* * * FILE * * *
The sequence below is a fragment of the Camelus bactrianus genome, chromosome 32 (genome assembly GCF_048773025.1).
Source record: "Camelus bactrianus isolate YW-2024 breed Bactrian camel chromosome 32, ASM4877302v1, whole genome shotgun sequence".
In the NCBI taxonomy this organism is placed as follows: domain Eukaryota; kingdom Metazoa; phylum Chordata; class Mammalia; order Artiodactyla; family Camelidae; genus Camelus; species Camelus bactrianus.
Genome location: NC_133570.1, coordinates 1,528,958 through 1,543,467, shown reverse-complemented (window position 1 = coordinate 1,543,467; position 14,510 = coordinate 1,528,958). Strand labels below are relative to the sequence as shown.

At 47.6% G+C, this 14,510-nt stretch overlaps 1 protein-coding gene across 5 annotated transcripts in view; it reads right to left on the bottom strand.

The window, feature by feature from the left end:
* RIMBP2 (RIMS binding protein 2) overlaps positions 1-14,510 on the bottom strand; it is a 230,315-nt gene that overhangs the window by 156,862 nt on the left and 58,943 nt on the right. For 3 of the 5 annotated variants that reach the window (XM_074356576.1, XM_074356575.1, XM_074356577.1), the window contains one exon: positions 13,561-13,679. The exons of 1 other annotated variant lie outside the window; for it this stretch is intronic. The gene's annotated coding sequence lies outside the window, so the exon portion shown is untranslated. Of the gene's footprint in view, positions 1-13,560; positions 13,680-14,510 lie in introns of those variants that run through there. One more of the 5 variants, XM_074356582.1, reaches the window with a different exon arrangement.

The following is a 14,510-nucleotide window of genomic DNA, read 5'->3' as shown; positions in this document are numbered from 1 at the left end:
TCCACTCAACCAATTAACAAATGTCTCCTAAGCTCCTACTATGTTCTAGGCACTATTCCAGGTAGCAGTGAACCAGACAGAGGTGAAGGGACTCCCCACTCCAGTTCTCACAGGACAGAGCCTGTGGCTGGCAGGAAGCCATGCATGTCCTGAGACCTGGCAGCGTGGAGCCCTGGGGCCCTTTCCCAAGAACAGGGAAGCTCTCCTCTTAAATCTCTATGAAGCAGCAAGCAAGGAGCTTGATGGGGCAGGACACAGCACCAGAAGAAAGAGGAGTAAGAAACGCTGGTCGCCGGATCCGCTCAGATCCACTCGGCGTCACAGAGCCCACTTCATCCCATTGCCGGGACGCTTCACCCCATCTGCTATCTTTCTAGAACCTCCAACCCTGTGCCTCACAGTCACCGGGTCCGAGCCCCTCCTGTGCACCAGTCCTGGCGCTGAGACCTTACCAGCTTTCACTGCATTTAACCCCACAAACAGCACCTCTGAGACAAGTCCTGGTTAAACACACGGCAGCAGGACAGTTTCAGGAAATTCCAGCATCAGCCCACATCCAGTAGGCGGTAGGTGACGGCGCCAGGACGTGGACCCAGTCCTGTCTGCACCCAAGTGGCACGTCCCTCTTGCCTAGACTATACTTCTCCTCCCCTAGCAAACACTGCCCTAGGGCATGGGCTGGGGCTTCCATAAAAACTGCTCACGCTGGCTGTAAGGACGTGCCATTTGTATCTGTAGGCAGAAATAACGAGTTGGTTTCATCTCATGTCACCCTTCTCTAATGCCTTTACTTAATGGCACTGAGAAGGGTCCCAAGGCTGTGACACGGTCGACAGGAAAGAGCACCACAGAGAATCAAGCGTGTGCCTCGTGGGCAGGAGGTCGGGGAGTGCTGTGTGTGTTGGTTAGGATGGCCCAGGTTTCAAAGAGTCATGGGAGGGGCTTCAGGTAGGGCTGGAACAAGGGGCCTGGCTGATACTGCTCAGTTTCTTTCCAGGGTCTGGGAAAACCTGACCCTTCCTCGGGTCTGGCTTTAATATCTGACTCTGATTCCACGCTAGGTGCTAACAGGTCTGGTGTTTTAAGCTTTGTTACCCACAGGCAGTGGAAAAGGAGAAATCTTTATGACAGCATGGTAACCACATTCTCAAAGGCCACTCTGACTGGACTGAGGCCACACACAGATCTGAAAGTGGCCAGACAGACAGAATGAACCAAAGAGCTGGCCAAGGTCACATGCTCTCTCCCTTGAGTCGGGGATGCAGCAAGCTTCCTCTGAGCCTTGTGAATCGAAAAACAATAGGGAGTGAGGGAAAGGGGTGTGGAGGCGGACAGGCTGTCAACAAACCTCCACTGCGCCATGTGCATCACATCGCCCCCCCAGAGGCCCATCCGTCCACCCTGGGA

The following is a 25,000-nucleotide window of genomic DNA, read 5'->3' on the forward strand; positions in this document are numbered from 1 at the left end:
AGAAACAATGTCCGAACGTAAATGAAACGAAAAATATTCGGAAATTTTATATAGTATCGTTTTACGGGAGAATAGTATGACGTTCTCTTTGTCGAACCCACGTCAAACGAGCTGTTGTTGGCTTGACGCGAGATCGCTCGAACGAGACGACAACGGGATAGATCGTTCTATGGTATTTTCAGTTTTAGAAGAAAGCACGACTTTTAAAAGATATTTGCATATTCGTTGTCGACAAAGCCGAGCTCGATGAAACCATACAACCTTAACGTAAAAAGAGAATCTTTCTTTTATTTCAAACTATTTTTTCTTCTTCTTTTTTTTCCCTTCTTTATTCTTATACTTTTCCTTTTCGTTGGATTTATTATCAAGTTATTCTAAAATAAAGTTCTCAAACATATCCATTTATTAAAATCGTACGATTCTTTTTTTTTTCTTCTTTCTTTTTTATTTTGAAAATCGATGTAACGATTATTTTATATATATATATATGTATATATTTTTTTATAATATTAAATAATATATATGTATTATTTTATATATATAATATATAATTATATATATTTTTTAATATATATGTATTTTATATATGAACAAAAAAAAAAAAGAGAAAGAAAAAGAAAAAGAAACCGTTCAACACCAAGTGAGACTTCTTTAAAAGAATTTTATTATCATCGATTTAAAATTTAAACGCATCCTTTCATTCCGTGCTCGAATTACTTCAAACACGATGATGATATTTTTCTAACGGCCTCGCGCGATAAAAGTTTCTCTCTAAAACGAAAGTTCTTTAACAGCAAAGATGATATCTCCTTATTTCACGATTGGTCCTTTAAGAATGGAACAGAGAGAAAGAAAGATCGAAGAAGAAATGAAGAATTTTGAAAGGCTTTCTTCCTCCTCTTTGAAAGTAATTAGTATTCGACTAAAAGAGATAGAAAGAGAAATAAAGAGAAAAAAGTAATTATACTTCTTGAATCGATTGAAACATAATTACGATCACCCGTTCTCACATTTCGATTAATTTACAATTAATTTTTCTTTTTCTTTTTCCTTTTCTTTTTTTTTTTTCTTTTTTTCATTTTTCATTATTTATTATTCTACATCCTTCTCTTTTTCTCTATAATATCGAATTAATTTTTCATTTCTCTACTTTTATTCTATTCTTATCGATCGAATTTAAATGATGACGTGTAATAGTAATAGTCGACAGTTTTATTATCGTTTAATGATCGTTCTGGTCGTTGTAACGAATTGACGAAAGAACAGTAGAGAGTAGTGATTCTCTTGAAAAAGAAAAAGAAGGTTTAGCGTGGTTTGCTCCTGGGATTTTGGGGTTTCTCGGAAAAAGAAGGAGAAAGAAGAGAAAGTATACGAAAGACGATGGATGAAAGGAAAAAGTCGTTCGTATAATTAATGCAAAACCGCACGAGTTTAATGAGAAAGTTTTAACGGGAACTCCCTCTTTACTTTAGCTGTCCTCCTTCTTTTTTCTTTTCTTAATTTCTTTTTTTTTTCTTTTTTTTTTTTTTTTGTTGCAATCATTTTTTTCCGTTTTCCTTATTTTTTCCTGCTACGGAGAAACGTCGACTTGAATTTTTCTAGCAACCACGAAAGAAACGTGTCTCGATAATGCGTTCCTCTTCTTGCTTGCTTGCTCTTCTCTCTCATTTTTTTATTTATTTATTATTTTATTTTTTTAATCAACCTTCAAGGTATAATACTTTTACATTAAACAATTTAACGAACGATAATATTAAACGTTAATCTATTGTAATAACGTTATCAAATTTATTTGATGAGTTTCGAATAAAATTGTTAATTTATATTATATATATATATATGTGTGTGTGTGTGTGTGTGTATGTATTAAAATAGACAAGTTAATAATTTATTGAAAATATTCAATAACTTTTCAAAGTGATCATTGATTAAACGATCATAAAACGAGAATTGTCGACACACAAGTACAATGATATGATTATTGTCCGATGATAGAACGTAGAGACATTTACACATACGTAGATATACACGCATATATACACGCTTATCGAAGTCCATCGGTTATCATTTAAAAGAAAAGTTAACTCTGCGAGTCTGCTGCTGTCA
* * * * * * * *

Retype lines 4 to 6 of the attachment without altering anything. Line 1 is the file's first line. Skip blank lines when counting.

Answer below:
Genome location: NC_133570.1, coordinates 1,528,958 through 1,543,467, shown reverse-complemented (window position 1 = coordinate 1,543,467; position 14,510 = coordinate 1,528,958). Strand labels below are relative to the sequence as shown.

At 47.6% G+C, this 14,510-nt stretch overlaps 1 protein-coding gene across 5 annotated transcripts in view; it reads right to left on the bottom strand.

The window, feature by feature from the left end: